Can society set ethical, legal, or cultural limits on pornography in the age of the Internet? And is this a reasonable or misguided aspiration? In light of the Supreme Court's end-of-term decision on legislation aiming to regulate Internet pornography, The New Atlantis asked legal scholar Jeffrey Rosen and theologian David B. Hart to comment.
Writing not as a lawyer, I am able to address the Supreme Court's recent decision regarding the Child Online Protection Act (COPA) only somewhat obliquely. Concerning the legal merits of the case, certainly, I have little to say. This is not necessarily because I believe one must be a lawyer to understand the Court's decision, but because I am largely indifferent to the legal arguments contained within it, and am convinced that even the question of whether or not it was dictated by genuine constitutional concerns deserves very little attention (as I shall presently argue).
I can begin, however, by confessing my perplexity at some of the reasoning behind the court's majority ruling, most especially the curious contention that COPA might prove to be unconstitutional on the grounds that there exists filtering software that provides a "less restrictive means" of preventing access to pornography on the Internet and that does not involve "criminalizing" any particular category of speech. Surely, if we are to be guided by logic, the existence or nonexistence of such software (which is, after all, merely a commercial product that parents may purchase and use if they are so inclined and have the money) cannot possibly make any difference regarding the question of whether the act violates constitutional protections. Moreover, it is difficult for me to grasp why the Court works upon the premise that whatever means are employed to protect children from Internet pornography should involve the barest minimum imposition possible upon the free expression of pornographers.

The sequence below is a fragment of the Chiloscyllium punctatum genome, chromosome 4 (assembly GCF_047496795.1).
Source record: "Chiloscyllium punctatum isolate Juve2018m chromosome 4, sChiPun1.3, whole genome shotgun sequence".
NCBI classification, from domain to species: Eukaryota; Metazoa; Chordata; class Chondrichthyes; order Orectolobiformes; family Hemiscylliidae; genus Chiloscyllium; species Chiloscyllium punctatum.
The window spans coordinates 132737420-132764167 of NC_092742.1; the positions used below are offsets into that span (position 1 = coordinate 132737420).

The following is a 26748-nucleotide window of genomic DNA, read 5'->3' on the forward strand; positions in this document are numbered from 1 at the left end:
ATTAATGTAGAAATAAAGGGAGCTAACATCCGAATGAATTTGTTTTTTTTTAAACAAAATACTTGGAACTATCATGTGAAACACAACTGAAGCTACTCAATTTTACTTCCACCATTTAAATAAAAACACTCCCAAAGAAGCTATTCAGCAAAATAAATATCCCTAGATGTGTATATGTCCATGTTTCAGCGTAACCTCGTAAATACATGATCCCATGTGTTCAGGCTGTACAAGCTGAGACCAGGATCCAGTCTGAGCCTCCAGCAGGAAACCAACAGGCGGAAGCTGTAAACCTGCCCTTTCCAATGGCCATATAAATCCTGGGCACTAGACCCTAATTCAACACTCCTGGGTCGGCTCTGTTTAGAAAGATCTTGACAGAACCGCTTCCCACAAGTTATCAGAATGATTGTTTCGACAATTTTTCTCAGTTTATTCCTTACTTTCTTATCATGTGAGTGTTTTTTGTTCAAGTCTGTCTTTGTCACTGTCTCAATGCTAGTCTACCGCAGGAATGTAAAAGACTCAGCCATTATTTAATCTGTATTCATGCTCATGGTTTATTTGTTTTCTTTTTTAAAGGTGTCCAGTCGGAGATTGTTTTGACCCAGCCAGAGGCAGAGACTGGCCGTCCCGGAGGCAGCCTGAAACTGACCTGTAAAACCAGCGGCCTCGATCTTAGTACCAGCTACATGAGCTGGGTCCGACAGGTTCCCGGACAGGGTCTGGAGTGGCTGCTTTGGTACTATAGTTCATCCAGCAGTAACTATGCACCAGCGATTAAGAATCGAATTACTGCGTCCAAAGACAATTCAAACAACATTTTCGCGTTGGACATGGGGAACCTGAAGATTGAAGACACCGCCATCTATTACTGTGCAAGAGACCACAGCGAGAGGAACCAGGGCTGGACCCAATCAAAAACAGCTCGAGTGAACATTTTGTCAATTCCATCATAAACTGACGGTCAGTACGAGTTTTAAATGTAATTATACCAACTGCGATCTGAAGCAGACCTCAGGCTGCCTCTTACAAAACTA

Again, not being a lawyer, I have no idea what shadowy precedents might be slouching about in the background of the Court's decision, and I am aware that the alliance between law and logic is often a tenuous one. I can even appreciate something of the Court's anxiety concerning the scope of the government's control over "free expression," given that the modern liberal democratic state--with its formidable apparatus of surveillance and legal coercion, and its inhuman magnitude, and its bureaucratic procedural callousness, and its powers of confiscation, taxation, and crippling prosecution, and its immense technological resources--is so very intrusive, sanctimonious, and irresistible a form of political authority. Allow the government even the smallest advance past the bulwark of the First Amendment, one might justly conclude, and before long we will find ourselves subject to some variant of "hate speech" legislation, of the sort that makes it a criminal offense in Canada and Northern Europe for, say, a priest to call attention publicly to biblical injunctions against homosexuality. We have, as a society, long accepted the legal fiction that we are incapable of even that minimal prudential wisdom necessary to distinguish speech or art worthy of protection from the most debased products of the imagination, and so have become content to rely upon the abstract promise of free speech as our only sure defense against the lure of authoritarianism. And perhaps, at this juncture in cultural history, this lack of judgment is no longer really a fiction.
David B. Hart is an Eastern Orthodox theologian and author of The Beauty of the Infinite.
Read the entire article on The New Atlantis website.